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Language, Rules, and Rule: Austin and Wittgenstein on understanding and authority
Unformatted Document Text:  Thus, having noted with great sensitivity the layer of linguistic conventions that mediates people’s relations with the social world of others and expands the possibilities of human action, Austin drives a wedge between that system and its human context. He separates our engagement with language itself in illocution from our engagement with others through language in perlocution, so that language insulates people from one another. But uptake undermines this very distinction, naming the necessary communicative connection with another that constitutes every illocutionary act. A judge, or any listener, can only decide what locutionary and illocutionary actions I’ve performed if she can understand the meaning and force of what I said, that is, if I’ve managed, through the medium of language, to communicate with her; and while conventions are extraordinarily helpful in reaching that goal, they’re neither strictly necessary nor sufficient. I may move beyond conventional usage and nonetheless manage a happy illocutionary act, ‘getting away with’ 10 something through successful projection; 11 or I may execute the an illocutionary act precisely ‘by the book’ and nonetheless fail, my attempt scuttled by another’s failure to take me seriously, her refusal of my utterance, her inability to give credit to what I say. The crux of the matter here is whether linguistic conventions can guarantee understanding among persons. Austin’s view of illocution relies on the assumption that they can, though he does not make this assumption explicit and says things that make imputing it to him problematic. 12 The trouble with the assumption is that it falsely separates conventions from the human practices and agreements that underlie, give rise 10 Discussing newly initiated procedures, Austin notes that “Getting away with things is essential, despite the suspicious terminology.” (Austin, 30). 11 I take the term from Stanley Cavell. See, e.g. ‘The Availability of Wittgenstein’s Later Philosophy’, 52; and The Claim of Reason, 180ff. and passim. 12 See his discussions of ‘getting away with it’ and indeterminate conventional procedures, Austin, 30ff. 8

Authors: McFadden, Tanner.
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Thus, having noted with great sensitivity the layer of linguistic conventions that
mediates people’s relations with the social world of others and expands the possibilities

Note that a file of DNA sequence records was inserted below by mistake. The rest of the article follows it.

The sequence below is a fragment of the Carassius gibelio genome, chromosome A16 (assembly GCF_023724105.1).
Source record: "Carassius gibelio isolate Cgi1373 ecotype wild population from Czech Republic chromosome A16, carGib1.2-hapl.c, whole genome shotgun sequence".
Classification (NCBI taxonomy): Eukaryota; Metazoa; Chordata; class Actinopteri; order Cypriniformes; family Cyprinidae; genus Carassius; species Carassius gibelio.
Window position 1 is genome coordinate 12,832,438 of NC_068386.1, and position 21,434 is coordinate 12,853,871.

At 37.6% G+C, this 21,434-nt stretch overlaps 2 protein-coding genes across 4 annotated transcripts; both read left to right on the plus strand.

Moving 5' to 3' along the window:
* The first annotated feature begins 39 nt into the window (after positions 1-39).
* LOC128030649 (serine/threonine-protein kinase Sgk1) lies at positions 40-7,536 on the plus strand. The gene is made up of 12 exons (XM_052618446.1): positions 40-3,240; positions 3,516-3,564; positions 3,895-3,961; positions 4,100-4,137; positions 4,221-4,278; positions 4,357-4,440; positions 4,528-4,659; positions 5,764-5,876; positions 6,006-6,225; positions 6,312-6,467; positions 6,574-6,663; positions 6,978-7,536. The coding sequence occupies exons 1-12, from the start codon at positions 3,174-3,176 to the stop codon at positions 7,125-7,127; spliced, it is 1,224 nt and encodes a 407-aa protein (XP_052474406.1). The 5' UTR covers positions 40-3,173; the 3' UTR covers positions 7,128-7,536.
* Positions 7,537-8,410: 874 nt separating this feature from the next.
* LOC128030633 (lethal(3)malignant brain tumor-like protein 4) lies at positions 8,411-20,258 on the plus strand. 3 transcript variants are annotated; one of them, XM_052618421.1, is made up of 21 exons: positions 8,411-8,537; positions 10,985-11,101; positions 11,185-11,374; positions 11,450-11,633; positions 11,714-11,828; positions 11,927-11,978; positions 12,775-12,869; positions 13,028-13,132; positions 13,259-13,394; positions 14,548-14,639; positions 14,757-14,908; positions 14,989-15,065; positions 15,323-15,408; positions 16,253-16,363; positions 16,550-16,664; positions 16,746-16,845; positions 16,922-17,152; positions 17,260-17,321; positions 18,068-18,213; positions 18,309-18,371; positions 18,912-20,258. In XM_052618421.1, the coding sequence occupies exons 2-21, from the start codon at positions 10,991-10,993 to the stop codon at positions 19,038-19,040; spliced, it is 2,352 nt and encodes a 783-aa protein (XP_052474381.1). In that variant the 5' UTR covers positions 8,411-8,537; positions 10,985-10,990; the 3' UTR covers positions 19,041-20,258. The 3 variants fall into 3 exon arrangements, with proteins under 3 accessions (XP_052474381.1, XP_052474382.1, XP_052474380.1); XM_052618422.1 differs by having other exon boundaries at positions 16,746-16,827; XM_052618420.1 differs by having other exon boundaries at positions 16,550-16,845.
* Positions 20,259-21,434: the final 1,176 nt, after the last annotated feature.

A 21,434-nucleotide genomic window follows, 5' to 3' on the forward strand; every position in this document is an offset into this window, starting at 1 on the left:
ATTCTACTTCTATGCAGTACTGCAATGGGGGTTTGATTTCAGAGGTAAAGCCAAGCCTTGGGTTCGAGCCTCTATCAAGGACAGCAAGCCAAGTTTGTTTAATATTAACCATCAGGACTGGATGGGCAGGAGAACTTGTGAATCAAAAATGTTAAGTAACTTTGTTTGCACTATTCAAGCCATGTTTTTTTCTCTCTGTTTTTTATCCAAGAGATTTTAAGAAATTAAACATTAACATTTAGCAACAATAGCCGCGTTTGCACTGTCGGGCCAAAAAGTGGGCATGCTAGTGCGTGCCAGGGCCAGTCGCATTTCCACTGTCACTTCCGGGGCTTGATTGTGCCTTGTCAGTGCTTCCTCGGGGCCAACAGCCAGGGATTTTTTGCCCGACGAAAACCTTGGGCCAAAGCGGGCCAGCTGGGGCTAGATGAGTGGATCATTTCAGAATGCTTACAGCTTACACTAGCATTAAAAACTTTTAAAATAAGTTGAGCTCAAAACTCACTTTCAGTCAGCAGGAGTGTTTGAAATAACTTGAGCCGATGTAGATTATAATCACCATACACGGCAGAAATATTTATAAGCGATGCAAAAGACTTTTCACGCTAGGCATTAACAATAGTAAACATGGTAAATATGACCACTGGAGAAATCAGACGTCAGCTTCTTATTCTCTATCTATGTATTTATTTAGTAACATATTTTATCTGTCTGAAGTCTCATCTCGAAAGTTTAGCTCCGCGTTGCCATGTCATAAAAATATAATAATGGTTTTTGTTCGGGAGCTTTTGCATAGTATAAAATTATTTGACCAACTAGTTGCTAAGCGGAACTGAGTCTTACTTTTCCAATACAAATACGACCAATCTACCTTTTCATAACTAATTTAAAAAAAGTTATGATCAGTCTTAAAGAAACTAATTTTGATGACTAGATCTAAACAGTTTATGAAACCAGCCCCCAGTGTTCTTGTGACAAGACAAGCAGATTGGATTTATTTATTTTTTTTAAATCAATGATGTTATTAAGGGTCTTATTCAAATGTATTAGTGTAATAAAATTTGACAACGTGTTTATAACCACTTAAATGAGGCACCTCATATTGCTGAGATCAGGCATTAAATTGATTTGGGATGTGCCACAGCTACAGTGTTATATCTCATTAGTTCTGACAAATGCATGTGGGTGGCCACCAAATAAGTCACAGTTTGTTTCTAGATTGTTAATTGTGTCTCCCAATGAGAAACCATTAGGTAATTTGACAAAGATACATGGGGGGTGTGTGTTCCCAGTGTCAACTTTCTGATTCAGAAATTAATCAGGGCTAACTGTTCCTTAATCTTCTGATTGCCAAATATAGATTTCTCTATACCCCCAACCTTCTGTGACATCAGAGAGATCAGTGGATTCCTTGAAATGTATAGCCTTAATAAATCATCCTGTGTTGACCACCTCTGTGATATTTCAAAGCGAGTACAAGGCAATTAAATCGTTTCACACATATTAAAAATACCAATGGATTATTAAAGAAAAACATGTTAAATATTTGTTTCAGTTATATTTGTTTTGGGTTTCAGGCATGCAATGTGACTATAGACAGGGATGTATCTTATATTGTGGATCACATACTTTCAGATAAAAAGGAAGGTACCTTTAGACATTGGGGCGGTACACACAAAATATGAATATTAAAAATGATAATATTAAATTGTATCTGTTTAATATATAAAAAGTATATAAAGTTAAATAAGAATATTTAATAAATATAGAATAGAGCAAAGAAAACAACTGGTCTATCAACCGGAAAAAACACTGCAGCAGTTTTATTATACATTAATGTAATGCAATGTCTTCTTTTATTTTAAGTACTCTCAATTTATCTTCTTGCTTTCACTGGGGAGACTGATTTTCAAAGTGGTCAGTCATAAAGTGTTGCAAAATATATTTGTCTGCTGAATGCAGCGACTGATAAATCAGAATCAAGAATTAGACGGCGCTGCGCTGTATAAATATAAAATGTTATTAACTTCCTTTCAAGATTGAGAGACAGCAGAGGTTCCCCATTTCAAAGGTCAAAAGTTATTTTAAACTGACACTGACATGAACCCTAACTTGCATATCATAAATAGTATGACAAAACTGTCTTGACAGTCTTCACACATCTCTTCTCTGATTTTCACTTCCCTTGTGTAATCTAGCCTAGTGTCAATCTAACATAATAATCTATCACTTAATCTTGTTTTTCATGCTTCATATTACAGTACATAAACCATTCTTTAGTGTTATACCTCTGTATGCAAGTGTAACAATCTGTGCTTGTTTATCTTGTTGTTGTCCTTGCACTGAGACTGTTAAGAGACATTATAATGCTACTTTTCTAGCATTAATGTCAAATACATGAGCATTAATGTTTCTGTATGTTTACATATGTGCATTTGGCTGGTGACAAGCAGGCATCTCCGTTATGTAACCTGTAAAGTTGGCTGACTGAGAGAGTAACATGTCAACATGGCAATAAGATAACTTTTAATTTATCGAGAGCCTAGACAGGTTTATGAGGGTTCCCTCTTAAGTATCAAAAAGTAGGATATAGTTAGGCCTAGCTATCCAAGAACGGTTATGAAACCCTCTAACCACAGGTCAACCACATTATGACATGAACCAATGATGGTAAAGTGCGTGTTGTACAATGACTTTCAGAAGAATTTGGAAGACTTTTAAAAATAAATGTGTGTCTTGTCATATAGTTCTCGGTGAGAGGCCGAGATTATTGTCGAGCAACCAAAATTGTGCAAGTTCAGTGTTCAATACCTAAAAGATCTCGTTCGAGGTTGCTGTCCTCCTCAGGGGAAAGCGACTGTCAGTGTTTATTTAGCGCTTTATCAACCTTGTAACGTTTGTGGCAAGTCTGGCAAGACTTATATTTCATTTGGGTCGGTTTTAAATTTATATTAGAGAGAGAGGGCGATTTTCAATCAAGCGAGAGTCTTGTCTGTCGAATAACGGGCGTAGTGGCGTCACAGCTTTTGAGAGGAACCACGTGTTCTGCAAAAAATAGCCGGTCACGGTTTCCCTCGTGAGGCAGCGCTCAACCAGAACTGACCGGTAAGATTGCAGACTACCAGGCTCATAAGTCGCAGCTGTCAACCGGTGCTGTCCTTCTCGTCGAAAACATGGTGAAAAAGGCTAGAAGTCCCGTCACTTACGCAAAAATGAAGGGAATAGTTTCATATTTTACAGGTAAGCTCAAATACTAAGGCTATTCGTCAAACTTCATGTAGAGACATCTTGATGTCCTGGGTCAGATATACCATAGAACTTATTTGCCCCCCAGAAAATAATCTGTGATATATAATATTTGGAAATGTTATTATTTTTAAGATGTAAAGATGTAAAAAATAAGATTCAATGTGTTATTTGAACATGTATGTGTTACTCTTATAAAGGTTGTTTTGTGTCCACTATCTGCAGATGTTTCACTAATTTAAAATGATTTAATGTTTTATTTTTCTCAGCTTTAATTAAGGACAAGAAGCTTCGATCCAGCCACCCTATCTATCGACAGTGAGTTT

of human action, Austin drives a wedge between that system and its human context. He
separates our engagement with language itself in illocution from our engagement with
others through language in perlocution, so that language insulates people from one
another. But uptake undermines this very distinction, naming the necessary
communicative connection with another that constitutes every illocutionary act. A judge,
or any listener, can only decide what locutionary and illocutionary actions I’ve performed
if she can understand the meaning and force of what I said, that is, if I’ve managed,
through the medium of language, to communicate with her; and while conventions are
extraordinarily helpful in reaching that goal, they’re neither strictly necessary nor
sufficient. I may move beyond conventional usage and nonetheless manage a happy
illocutionary act, ‘getting away with’
something through successful projection;
or I
may execute the an illocutionary act precisely ‘by the book’ and nonetheless fail, my
attempt scuttled by another’s failure to take me seriously, her refusal of my utterance, her
inability to give credit to what I say.
The crux of the matter here is whether linguistic conventions can guarantee
understanding among persons. Austin’s view of illocution relies on the assumption that
they can, though he does not make this assumption explicit and says things that make
imputing it to him problematic.
The trouble with the assumption is that it falsely
separates conventions from the human practices and agreements that underlie, give rise
10
Discussing newly initiated procedures, Austin notes that “Getting away with things is essential, despite
the suspicious terminology.” (Austin, 30).
11
I take the term from Stanley Cavell. See, e.g. ‘The Availability of Wittgenstein’s Later Philosophy’, 52;
and The Claim of Reason, 180ff. and passim.
12
See his discussions of ‘getting away with it’ and indeterminate conventional procedures, Austin, 30ff.
8


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